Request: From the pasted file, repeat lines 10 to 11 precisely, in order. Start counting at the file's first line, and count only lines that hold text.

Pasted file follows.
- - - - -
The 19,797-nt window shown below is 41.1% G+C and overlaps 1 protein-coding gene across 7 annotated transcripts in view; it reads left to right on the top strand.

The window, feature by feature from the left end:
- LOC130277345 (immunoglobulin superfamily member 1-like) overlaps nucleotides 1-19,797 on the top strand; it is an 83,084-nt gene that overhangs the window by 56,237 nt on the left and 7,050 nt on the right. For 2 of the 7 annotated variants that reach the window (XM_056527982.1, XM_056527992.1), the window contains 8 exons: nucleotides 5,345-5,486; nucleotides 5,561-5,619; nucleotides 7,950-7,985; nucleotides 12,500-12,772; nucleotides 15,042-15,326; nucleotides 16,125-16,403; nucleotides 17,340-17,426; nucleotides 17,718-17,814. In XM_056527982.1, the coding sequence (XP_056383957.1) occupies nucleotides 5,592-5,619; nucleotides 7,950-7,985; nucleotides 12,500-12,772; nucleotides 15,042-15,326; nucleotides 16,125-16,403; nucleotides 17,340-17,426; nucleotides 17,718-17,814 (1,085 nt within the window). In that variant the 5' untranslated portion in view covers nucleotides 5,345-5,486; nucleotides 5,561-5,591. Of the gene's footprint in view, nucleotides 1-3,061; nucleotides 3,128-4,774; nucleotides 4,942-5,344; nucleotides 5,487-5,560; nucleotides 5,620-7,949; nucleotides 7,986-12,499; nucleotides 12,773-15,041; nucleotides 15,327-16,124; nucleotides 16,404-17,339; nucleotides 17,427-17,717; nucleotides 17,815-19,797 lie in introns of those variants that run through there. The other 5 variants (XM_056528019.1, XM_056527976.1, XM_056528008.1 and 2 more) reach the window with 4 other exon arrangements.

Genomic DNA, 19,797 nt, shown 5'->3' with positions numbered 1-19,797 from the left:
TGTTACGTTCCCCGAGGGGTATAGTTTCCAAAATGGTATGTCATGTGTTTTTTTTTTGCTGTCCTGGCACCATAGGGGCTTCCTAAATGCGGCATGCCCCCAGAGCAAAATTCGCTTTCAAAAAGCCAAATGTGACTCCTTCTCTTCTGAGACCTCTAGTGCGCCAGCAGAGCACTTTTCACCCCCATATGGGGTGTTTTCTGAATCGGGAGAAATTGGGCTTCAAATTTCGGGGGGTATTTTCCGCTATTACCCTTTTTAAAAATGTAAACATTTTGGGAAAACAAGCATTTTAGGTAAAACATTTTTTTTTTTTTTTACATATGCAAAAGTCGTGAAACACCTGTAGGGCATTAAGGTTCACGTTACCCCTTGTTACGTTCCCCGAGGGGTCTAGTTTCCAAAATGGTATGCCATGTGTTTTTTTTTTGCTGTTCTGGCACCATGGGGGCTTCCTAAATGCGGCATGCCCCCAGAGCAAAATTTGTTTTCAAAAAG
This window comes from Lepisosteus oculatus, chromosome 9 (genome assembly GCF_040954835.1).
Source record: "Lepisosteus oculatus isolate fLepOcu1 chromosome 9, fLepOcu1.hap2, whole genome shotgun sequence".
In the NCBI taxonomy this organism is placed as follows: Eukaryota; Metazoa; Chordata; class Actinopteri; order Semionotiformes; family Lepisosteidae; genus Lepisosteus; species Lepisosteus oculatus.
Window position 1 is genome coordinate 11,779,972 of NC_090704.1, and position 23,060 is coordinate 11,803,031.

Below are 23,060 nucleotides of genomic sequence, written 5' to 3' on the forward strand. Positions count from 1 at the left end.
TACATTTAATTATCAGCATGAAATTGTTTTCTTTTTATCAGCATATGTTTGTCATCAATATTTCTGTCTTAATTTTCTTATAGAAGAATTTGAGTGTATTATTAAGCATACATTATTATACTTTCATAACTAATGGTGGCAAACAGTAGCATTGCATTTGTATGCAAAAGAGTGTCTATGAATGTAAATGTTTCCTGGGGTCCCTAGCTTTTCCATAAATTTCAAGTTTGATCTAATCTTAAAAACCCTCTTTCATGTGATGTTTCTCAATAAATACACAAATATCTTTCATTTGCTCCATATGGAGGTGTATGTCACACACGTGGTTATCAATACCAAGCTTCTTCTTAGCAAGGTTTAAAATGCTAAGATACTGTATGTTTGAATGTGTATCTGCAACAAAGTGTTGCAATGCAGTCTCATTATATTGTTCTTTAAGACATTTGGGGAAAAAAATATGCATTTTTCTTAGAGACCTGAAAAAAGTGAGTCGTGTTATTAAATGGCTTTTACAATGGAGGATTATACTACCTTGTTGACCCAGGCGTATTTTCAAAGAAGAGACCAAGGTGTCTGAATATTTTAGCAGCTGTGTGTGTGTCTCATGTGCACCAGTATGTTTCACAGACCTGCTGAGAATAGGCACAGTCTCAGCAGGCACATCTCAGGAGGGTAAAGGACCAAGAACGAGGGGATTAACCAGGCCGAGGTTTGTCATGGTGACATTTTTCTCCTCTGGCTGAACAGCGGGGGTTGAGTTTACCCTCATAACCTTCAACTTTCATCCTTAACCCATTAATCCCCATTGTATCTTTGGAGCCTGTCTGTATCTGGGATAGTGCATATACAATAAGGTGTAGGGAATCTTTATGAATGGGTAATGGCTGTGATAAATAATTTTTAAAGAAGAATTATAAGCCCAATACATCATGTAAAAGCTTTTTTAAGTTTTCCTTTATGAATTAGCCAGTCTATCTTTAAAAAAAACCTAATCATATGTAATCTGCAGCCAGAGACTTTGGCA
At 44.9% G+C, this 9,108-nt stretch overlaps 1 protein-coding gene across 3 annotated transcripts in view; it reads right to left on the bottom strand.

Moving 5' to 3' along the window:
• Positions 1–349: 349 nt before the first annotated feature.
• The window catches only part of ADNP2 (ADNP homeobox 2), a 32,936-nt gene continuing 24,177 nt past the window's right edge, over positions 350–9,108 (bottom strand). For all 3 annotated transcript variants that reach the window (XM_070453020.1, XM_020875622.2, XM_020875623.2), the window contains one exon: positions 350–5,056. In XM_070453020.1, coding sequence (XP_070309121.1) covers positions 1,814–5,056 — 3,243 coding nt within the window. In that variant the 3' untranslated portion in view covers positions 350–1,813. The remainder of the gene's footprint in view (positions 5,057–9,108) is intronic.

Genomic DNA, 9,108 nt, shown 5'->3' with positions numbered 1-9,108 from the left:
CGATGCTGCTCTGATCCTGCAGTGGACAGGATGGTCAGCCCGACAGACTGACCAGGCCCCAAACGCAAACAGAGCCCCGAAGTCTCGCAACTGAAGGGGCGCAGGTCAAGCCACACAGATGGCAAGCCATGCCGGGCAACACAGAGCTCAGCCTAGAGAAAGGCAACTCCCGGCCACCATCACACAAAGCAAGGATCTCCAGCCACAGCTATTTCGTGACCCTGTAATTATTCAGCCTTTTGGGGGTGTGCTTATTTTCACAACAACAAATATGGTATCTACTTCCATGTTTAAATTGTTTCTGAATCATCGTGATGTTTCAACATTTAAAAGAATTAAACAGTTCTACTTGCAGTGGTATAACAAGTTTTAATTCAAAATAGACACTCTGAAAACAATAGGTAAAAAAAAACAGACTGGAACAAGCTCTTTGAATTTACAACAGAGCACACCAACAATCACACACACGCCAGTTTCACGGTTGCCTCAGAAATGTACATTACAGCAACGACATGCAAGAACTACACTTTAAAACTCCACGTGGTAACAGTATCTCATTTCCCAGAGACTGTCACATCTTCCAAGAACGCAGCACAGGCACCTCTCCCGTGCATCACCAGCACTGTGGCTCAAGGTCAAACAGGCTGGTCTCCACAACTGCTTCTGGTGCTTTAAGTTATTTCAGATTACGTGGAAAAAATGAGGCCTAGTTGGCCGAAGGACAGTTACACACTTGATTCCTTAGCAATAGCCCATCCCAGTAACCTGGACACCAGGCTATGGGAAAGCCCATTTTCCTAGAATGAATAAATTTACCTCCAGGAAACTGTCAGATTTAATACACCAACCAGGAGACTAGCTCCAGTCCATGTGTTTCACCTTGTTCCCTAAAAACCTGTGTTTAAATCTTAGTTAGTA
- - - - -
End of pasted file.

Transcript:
Below are 23,060 nucleotides of genomic sequence, written 5' to 3' on the forward strand. Positions count from 1 at the left end.
TACATTTAATTATCAGCATGAAATTGTTTTCTTTTTATCAGCATATGTTTGTCATCAATATTTCTGTCTTAATTTTCTTATAGAAGAATTTGAGTGTATTATTAAGCATACATTATTATACTTTCATAACTAATGGTGGCAAACAGTAGCATTGCATTTGTATGCAAAAGAGTGTCTATGAATGTAAATGTTTCCTGGGGTCCCTAGCTTTTCCATAAATTTCAAGTTTGATCTAATCTTAAAAACCCTCTTTCATGTGATGTTTCTCAATAAATACACAAATATCTTTCATTTGCTCCATATGGAGGTGTATGTCACACACGTGGTTATCAATACCAAGCTTCTTCTTAGCAAGGTTTAAAATGCTAAGATACTGTATGTTTGAATGTGTATCTGCAACAAAGTGTTGCAATGCAGTCTCATTATATTGTTCTTTAAGACATTTGGGGAAAAAAATATGCATTTTTCTTAGAGACCTGAAAAAAGTGAGTCGTGTTATTAAATGGCTTTTACAATGGAGGATTATACTACCTTGTTGACCCAGGCGTATTTTCAAAGAAGAGACCAAGGTGTCTGAATATTTTAGCAGCTGTGTGTGTGTCTCATGTGCACCAGTATGTTTCACAGACCTGCTGAGAATAGGCACAGTCTCAGCAGGCACATCTCAGGAGGGTAAAGGACCAAGAACGAGGGGATTAACCAGGCCGAGGTTTGTCATGGTGACATTTTTCTCCTCTGGCTGAACAGCGGGGGTTGAGTTTACCCTCATAACCTTCAACTTTCATCCTTAACCCATTAATCCCCATTGTATCTTTGGAGCCTGTCTGTATCTGGGATAGTGCATATACAATAAGGTGTAGGGAATCTTTATGAATGGGTAATGGCTGTGATAAATAATTTTTAAAGAAGAATTATAAGCCCAATACATCATGTAAAAGCTTTTTTAAGTTTTCCTTTATGAATTAGCCAGTCTATCTTTAAAAAAAACCTAATCATATGTAATCTGCAGCCAGAGACTTTGGCA